Meniscal tears are among the most commonly reported of knee injuries. There are two menisci, one for the outside and one for the inside of the knee. Often they are referred to as shock absorbers placed between the thighbone and shin bone. Even though the menisci are of a tough rubbery like consistency, injuries can occur suddenly especially in contact sports and sports like tennis where you suddenly have to bend, pivot and stop. Body builders and weight lifters are also at risk when lifting from a squatting position. Other times the injury may also involve a tear of the cruciate ligament.
Many people experience a pop at the time of injury and after some days there is swelling and stiffness. Patients often remark that the knee feels “tight”. Sometimes the knee is unable to straighten completely and remains locked. Another distinguishing symptom is that the knee feels that it give way. In fact sometimes the knee actually does and they risk another injury when they fall.
The MRI scan (Magnetic resonance imaging) can confirm the diagnosis but is often held back from being recommended in New Zealand by ACC because of the cost.
As we age, the meniscus itself can degenerate and hence tear more easily. After the age of 40, more than 20% of the blood supply can be lost. Mr Matt Callison, a physician specialising in Sports Medicine Acupuncture who lectures around the world says “The meniscus, because of its anatomical nature, by default will have less than normal blood supply. This is why acupuncture and moxibustion is so effective in treating these type of sport injuries. These therapies greatly enhance blood circulation to the injured meniscus area and hence promote a more rapid healing response.”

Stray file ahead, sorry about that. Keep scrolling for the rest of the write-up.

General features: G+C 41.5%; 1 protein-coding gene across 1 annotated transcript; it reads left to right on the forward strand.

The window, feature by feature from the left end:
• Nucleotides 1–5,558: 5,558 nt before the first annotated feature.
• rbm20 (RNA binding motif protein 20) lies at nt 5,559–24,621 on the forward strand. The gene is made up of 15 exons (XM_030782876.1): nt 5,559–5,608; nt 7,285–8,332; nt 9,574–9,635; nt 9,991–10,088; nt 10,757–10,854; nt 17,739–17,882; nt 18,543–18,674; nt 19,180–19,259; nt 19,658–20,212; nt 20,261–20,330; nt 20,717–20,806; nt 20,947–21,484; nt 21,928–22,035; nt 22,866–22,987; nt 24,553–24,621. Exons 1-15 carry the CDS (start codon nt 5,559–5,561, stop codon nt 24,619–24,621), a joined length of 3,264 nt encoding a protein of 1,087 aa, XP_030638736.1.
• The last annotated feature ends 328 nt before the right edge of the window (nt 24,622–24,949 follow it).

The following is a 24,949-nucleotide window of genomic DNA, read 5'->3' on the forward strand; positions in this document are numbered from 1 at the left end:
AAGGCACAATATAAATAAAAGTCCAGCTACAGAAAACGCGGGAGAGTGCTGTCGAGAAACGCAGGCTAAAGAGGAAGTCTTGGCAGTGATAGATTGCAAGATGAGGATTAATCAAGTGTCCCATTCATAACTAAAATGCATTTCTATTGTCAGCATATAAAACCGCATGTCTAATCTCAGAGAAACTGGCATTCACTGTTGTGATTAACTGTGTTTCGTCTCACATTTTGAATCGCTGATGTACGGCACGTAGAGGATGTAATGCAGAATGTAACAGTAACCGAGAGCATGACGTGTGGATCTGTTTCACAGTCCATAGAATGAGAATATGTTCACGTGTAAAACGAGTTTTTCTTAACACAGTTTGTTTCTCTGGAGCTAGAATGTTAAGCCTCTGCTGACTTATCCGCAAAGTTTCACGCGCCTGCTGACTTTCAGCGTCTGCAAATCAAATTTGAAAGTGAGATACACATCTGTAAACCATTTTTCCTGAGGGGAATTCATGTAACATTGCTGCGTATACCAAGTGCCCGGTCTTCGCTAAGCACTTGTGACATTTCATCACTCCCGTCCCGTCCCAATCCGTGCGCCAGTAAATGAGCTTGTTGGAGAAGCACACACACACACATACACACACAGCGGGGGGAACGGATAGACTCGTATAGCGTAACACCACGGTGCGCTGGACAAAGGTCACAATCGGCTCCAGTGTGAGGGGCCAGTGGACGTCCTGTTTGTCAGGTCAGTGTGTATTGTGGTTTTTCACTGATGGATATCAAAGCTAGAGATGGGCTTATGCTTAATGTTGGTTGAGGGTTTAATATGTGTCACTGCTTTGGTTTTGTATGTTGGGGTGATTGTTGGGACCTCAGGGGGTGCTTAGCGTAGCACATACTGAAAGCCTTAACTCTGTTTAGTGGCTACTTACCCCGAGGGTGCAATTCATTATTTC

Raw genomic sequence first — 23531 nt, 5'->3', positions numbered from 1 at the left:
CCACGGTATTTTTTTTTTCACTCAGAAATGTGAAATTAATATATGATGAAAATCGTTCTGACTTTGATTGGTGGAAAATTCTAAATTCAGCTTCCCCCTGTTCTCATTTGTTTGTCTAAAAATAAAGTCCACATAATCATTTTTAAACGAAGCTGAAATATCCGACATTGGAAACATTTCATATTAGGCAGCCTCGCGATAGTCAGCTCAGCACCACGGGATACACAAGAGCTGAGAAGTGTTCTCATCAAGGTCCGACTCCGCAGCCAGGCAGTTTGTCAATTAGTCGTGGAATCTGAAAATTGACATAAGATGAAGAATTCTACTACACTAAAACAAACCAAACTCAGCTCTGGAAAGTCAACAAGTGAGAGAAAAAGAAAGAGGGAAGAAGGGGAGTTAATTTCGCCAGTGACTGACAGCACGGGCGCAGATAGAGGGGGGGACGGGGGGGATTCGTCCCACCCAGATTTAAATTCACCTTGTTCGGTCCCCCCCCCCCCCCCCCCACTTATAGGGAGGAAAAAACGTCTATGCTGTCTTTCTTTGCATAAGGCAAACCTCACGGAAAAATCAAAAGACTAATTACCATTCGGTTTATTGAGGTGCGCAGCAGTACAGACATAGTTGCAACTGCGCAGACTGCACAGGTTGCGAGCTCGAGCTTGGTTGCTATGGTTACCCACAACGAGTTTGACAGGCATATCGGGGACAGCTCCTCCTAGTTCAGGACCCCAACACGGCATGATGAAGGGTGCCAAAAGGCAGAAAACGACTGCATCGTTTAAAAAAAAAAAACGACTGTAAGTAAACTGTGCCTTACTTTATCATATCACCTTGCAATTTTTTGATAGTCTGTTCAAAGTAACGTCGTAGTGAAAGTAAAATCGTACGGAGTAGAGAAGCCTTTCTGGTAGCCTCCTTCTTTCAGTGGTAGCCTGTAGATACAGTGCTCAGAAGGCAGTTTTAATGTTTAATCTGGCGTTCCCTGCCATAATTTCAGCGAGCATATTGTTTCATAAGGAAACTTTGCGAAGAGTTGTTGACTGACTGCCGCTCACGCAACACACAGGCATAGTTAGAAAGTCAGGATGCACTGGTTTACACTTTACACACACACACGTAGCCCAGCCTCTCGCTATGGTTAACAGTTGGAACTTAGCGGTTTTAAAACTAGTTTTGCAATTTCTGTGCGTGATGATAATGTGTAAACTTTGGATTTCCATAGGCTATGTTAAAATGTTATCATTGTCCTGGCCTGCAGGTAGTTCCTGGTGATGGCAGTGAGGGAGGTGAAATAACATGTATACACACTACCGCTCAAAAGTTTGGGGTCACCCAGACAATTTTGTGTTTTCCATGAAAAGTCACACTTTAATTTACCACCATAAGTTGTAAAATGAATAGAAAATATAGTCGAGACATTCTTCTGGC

Depending on where the tear is, surgery is not always successful and not always recommended.
In fact, research has now confirmed that placebo surgery for a meniscus tear is no more effective than real surgery. Considering that in the States, over 4 billion dollars a year is spent on this type of surgery that is no better than a placebo, acupuncture looks like a good, safe and effective alternative.
The standard rehabilitation process of physiotherapy and muscle exercises can take up to 12 weeks. Many patients have been told that after surgery they may still have pain, require ongoing physiotherapy or even need additional surgery.
Mr Alan Jansson, a well-known acupuncturist on Queensland’s Gold Coast who sees players of the Brisbane Lions football team, treats many meniscal tears before the surgeons have a chance to get to them. He said “Fortunately for some patients, they had a long waiting time to get into the system to see their surgeons or were waiting for their turn to get surgery and then sought pain relief with acupuncture. In many instances, the patients cancelled the surgery because their knee had close to fully recovered.” Mr Jansson also presents seminars around the world teaching his specialist style of traditional Japanese acupuncture. He went onto explain “The knee is a complex joint with many bones, tendons and ligaments. The root cause of the problem needs to be diagnosed because knee problems in most cases need additional treatment on the liver and/or the kidneys. I always stress to my students, treat locally of course, but you must at the same treat the cause of the problem and address the patients constitutional weaknesses to get optimal results.”
Mr Alan Jansson is to present a seminar in Auckland in February 2014.